Pharmacokinetic parameters of hydroxyzine and its active metabolite cetirizine were determined after oral and intravenous administration of 2 mg kg(-1) of hydroxyzine to six healthy dogs. Plasma drug levels were determined with high-pressure liquid chromatography. Pharmacodynamic studies evaluated the suppressive effect on histamine and anticanine IgE-mediated cutaneous wheal formation. Pharmacokinetic and pharmacodynamic correlations were determined with computer modelling. The mean systemic availability of oral hydroxyzine was 72%. Hydroxyzine was rapidly converted to cetirizine regardless of the route of administration. The mean area-under-the-curve was eight and ten times higher for cetirizine than hydroxyzine after intravenous and oral dosing, respectively. After oral administration of hydroxyzine, the mean peak concentration of cetirizine was approximately 2.2 microg mL(-1) and that of hydroxyzine 0.16 microg mL(-1). The terminal half-life for cetirizine varied between 10 and 11 h after intravenous and oral administration of hydroxyzine. A sigmoidal relationship was fit to the data comparing cetirizine plasma concentration to wheal suppression. Maximum inhibition (82% and 69% for histamine and anticanine IgE-mediated skin reactions, respectively) was observed during the first 8 h, which correlated with a plasma concentration of cetirizine greater than 1.5 microg mL(-1). Pharmacological modelling suggested that increasing either hydroxyzine dosages or frequencies of administration would not result in histamine inhibition superior to that obtained with twice daily hydroxyzine at 2 mg kg(-1). In conclusion, there was rapid conversion of hydroxyzine to cetirizine. The reduction of wheal formation appeared almost entirely due to cetirizine. Pharmacodynamic modelling predicted that maximal antihistamine effect would occur with twice daily oral administration of hydroxyzine at 2 mg kg(-1).

  11. Pharmacokinetics and pharmacodynamics of acetylsalicylic acid after intravenous and oral administration to healthy volunteers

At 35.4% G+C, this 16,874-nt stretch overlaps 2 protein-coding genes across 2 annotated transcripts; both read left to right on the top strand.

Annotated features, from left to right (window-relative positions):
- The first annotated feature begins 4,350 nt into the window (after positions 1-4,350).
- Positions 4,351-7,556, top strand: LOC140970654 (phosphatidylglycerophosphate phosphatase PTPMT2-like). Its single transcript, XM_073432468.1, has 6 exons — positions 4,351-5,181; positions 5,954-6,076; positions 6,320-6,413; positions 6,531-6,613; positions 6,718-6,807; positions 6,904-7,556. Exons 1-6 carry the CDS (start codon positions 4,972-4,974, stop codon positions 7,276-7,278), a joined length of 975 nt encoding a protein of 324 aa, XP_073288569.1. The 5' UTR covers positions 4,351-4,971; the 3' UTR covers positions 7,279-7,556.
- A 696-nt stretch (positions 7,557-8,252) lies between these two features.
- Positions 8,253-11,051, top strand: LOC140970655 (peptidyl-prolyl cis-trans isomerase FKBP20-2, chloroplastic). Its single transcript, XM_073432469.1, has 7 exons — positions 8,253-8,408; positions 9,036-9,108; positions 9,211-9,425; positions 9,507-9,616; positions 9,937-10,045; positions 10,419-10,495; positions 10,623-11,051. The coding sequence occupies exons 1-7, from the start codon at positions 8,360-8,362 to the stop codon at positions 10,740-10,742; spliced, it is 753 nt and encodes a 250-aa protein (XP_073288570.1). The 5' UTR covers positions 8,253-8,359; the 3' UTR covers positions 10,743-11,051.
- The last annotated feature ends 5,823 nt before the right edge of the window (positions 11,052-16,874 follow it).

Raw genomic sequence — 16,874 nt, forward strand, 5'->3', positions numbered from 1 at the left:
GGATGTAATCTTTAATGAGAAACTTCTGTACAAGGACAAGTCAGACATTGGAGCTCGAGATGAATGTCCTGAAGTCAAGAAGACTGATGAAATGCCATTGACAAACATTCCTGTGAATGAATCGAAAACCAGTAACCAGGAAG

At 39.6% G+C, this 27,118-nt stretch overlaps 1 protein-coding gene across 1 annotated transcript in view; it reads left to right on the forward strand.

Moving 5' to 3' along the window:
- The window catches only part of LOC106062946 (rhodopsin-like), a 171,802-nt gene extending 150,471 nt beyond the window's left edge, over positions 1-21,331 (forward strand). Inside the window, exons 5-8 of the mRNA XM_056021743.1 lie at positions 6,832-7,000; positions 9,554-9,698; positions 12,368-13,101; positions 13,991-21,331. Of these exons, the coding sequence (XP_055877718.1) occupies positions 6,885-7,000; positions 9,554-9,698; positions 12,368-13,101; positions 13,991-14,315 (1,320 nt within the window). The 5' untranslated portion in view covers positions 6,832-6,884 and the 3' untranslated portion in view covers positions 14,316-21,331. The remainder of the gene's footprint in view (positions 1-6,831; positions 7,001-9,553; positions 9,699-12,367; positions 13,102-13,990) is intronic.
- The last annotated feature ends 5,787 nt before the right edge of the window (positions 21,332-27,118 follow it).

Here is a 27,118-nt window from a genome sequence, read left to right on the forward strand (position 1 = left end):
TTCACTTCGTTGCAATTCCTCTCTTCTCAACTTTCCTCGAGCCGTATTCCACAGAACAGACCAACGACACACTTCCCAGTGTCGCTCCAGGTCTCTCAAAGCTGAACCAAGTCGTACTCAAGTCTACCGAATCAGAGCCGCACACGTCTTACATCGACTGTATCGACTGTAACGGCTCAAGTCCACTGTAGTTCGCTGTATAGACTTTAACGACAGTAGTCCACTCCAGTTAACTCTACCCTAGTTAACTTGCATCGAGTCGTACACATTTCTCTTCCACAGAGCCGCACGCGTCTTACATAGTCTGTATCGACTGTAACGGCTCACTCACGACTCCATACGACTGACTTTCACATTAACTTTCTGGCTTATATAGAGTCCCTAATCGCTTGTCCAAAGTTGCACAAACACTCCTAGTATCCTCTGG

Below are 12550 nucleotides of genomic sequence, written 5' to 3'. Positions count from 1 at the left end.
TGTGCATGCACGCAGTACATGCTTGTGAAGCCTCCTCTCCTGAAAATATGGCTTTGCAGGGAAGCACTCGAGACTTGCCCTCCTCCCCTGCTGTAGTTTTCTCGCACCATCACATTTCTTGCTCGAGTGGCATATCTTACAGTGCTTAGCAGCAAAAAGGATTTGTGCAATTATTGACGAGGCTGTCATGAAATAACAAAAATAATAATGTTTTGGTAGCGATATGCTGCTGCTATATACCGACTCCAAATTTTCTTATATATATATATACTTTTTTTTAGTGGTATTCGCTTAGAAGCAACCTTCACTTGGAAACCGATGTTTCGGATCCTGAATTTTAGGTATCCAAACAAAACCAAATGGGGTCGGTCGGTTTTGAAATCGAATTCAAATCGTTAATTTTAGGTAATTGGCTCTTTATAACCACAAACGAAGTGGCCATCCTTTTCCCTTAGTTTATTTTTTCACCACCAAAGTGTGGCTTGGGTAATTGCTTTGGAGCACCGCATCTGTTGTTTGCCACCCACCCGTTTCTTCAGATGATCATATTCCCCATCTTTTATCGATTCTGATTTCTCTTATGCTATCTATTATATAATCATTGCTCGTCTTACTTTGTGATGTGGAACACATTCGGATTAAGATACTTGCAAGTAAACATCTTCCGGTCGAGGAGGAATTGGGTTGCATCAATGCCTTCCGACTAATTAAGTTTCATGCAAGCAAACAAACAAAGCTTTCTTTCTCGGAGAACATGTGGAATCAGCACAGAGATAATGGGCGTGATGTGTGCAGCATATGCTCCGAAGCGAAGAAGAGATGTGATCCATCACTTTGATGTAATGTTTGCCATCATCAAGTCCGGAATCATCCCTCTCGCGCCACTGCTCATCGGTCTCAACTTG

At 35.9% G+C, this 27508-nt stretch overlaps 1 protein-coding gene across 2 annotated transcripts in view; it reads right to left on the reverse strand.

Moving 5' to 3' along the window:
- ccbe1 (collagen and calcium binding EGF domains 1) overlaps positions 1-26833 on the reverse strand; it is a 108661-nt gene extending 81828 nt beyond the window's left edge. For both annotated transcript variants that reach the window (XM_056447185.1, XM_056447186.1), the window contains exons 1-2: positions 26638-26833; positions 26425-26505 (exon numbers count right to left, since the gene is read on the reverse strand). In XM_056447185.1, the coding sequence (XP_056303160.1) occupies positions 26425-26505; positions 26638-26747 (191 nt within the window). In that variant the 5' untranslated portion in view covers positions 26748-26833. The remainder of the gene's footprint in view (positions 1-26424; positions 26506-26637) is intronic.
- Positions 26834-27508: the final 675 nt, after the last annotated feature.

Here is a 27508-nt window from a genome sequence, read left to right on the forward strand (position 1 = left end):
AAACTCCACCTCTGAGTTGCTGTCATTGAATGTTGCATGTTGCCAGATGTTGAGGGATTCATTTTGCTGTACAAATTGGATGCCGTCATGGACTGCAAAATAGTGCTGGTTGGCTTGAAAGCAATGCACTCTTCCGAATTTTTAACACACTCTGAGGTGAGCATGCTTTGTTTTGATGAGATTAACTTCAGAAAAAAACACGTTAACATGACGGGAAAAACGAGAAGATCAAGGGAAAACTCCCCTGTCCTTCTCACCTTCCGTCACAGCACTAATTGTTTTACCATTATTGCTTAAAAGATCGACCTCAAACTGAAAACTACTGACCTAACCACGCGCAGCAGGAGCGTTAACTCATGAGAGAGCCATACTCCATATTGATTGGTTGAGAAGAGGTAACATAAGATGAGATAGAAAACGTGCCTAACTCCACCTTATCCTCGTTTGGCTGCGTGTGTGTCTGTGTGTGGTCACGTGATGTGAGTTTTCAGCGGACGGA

PubMed Central

    Nagelschmitz, J; Blunck, M; Kraetzschmar, J; Ludwig, M; Wensing, G; Hohlfeld, T

    2014-01-01

    Background The pharmacology of single doses of acetylsalicylic acid (ASA) administered intravenously (250 or 500 mg) or orally (100, 300, or 500 mg) was evaluated in a randomized, placebo-controlled, crossover study. Methods Blood and urine samples were collected before and up to 24 hours after administration of ASA in 22 healthy volunteers. Pharmacokinetic parameters and measurements of platelet aggregation were determined using validated techniques. Results A comparison between administration routes showed that the geometric mean dose-corrected peak concentrations (Cmax/D) and the geometric mean dose-corrected area under the curve (AUC0–∞/D) were higher following intravenous administration of ASA 500 mg compared with oral administration (estimated ratios were 11.23 and 2.03, respectively). Complete inhibition of platelet aggregation was achieved within 5 minutes with both intravenous ASA doses, reflecting a rapid onset of inhibition that was not observed with oral dosing. At 5 minutes after administration, the mean reduction in arachidonic acid-induced thromboxane B2 synthesis ex vivo was 99.3% with ASA 250 mg intravenously and 99.7% with ASA 500 mg intravenously. In exploratory analyses, thromboxane B2 synthesis was significantly lower after intravenous versus oral ASA 500 mg (P<0.0001) at each observed time point up to the first hour after administration. Concentrations of 6-keto-prostaglandin1α at 5 and 20 minutes after dosing were also significantly lower with ASA 500 mg intravenously than with ASA 500 mg orally. Conclusion This study demonstrates that intravenous ASA provides more rapid and consistent platelet inhibition than oral ASA within the first hour after dosing. PMID:24672263

  12. Cannabinoid disposition in oral fluid after controlled smoked, vaporized, and oral cannabis administration.

    PubMed

    Swortwood, Madeleine J; Newmeyer, Matthew N; Andersson, Maria; Abulseoud, Osama A; Scheidweiler, Karl B; Huestis, Marilyn A

    2017-06-01